I can't believe that I've been here in Chiang Mai, Thailand for a week now. Each morning I keep pinching myself, trying to fully grasp the thought that I'm here. It's been a whirlwind week...mostly overwhelming, yet confirming in so many ways that this is where I'm supposed to be at this time in my life.
My trip over here was long, yet all smooth flying. Said goodbye to family last Saturday morning at DIA, a four hour layover in Seattle and then flying Seattle to Seoul, South Korea for 12 hours, it seemed to go a lot faster than my just-over-four-hour flight from Seoul to Chiang Mai (I think at that point I was just ready to get on the ground).
I arrived last Sunday night around 11pm Thai time...which is around Sunday 10am CO time. The second I got off the plane I knew that it was monsoon season...this due to the heavy rain and the thick, heavy, hot, extremely humid air that reminded me of the rainforest section of the Denver zoo. I went smoothly through customs, picked up my many bags from the carousel and went through security without a hiccup. I was pleasantly surprised that four people came to pick me up at the airport in the middle of the night. Despite being wide-awake in the middle of the night (mid-day in CO) I went to sleep at a friend's house and woke early to go to newcomer orientation at Grace International School (GIS).
It was a blur to me walking into orientation after spending the entire weekend traveling to suddenly arriving here and realizing I'm now on the other side of the world. Jet-lag is a pain. Each day this week I tried to busy myself as much as possible to train my body to stay awake even though it wanted to sleep. Lots of forcing myself to stay up at night, a couple of super early mornings...let's just say I'm ready for this phase to be over and get into a routine.
This city is large and has so much to offer, yet it's only the first week and I'll have plenty of time to explore in the days ahead, for now I'm learning the "lay of the land" in and around the school. There is a natural beauty here so different from Colorado (completely opposite), but I'm diggin it! I'm excited to adventure in the city and beyond in the weeks to come, although my priority here is to teach. Today I was able to do my first "tourist" activity...Walking Street. Basically an outdoor market where I can buy everything from Thai style clothing to souvenirs to Thai street food. We ended the evening with riding a Tuk-Tuk home (motorbike with a covered two person seat bolted on) which was a fun experience!
The GIS campus is in a great location, not too far from Doi Suthep mountain and the airport. The facilities are fully equipped with everything a school should have, including the largest swimming pool I've ever seen and the best Thai food ever for lunch every day. It's a pretty fantastic place to teach...no complaints there! The staff and families are so welcoming and helpful. Thank goodness, because between jet-lag and being in a foreign country I've never visited before- I'm pretty vulnerable, lost and helpless. The GIS community has done a fantastic job helping me orient myself to my new surroundings. They've given me rides to the various stores/mall, helped me get furniture, food, decor, and other necessities for starting out. I've enjoyed dinners with a few families in the community and grateful for their hospitality in welcoming me into their homes.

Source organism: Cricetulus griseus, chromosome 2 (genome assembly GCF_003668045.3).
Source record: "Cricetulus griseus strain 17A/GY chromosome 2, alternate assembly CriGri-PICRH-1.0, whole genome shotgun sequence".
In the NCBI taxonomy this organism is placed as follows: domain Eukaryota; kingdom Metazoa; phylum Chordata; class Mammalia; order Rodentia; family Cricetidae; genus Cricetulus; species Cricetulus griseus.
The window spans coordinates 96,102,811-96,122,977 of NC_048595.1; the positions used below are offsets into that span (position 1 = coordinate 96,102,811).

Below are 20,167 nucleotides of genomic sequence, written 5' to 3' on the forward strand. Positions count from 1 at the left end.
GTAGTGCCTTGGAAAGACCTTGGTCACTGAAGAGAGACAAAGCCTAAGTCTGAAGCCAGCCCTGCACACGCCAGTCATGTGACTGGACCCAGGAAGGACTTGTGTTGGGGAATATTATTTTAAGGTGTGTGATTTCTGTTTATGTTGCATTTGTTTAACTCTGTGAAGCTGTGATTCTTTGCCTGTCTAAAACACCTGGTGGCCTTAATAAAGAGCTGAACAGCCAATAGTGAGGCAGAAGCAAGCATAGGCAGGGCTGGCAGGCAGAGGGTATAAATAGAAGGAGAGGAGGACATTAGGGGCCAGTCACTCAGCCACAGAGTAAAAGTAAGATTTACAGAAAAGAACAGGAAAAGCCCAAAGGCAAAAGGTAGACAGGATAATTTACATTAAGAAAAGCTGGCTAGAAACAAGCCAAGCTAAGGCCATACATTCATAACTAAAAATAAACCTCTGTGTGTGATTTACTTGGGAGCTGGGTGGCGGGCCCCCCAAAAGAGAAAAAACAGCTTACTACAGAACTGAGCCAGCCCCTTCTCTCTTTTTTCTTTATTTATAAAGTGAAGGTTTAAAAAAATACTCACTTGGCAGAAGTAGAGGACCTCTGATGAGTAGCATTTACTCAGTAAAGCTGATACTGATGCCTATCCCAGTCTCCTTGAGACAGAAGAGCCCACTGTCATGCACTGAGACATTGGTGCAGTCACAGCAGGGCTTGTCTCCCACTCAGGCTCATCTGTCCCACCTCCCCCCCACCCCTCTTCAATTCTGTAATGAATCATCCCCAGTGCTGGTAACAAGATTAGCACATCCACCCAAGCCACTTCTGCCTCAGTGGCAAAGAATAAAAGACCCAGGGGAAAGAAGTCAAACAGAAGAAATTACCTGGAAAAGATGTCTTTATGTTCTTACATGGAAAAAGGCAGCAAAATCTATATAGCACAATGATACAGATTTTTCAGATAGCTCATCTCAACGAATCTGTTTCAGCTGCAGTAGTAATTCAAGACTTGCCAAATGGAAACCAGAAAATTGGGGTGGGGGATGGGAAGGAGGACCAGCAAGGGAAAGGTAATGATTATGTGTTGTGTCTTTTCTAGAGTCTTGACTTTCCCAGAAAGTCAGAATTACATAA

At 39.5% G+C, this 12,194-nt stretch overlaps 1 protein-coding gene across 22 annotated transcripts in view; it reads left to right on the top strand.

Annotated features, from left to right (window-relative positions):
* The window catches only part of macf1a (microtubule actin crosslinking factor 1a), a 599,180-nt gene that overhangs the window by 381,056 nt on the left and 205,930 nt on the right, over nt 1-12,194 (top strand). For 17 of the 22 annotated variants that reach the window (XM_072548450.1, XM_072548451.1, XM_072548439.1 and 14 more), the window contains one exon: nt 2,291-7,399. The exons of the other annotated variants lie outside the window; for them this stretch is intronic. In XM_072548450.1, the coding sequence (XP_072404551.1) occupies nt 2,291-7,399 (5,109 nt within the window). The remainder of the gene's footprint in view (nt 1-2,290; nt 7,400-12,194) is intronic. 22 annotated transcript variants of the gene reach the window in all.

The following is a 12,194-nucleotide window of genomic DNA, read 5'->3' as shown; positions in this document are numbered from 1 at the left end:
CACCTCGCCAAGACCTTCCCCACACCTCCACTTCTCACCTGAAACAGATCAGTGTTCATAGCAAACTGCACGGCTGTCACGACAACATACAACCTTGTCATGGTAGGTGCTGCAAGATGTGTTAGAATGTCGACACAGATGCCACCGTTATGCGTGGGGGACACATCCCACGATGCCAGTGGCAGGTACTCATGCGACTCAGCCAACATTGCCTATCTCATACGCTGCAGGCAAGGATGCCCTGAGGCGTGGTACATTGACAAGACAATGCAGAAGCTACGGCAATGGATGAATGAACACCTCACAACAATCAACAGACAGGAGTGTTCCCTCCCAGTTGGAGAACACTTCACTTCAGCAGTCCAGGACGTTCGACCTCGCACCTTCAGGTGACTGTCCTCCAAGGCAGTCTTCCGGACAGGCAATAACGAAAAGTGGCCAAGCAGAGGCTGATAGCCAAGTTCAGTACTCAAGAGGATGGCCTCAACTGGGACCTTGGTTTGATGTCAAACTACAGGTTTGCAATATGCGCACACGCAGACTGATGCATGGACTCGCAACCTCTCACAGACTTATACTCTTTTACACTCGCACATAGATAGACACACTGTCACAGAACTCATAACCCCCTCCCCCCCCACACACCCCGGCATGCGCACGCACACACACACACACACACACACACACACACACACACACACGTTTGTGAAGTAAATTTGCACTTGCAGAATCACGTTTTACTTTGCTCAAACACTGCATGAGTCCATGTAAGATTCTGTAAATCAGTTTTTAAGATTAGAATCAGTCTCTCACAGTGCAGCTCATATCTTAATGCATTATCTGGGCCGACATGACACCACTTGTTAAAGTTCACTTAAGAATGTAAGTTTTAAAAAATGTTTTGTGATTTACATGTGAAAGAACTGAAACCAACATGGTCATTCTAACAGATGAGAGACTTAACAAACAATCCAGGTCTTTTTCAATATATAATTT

The school is where I'll be most of the time, but I do enjoy my new home. I'm living with two other ladies and like having a place to return to each evening. Living in a Thai home is different in some ways, but I'm thankful for previous travel experiences that have exposed me to encounters here in Chiang Mai. These things such as: not drinking from the tap, not flushing toilet paper, really hard beds (uncomfortable even with some padding), hanging clothes out to dry (with the humidity it takes a bit longer to dry), various creepy-crawlers (cockroaches, spiders, mosquitos, worms) and geckos. This is all part of the adventure!
Transportation: I'll be regular biking it for awhile until I can get my Thai license. I'd like to get a motorbike in the next few months so I'll be able to get around faster, but for now a regular bike will do. It's quite the experience biking around on busy roads with cars and motorbikes whizzing past you. Also, wherever I go, I'm drenched in sweat but everyone else is too! Everyone drives on the "opposite" side of the road here and the driver's seat is also "opposite" too. That's an adjustment, even when riding a bike...it'll take a while to get used to that! Fortunately, it only takes about 15 minutes to get to school via bike.
I'm making new friends, meeting new people and families. My days consist of spending my morning in orientation (Info about Thailand culture, holidays, language, people, the GIS community, school, policy, food etc. etc. etc.), having a delicious Thai meal (new fav is Khao Soy) provided by the school each day and then time in my classroom, which I will spend more time doing next week. I have 18 fourth graders on my roster and cannot wait to teach them. I love my classroom which is furnished and equipped with almost everything I need to teach. My team teacher is fabulous and helpful. I'm planning lessons and anxiously awaiting the first day...which will be here soon! :)
I've been too busy to miss home...which is good. At the same time, I know it will eventually hit me as I do truly miss many of you in the States. I'll take my experience here one day-at-a-time and let it soak in.
Cheers to week 2, so glad to be here!
Praying friends please pray for:
1. Continued transition...it will take awhile.
2. Preparing for students to come Aug. 13th
3. Health and energy
Sara Gurule c/o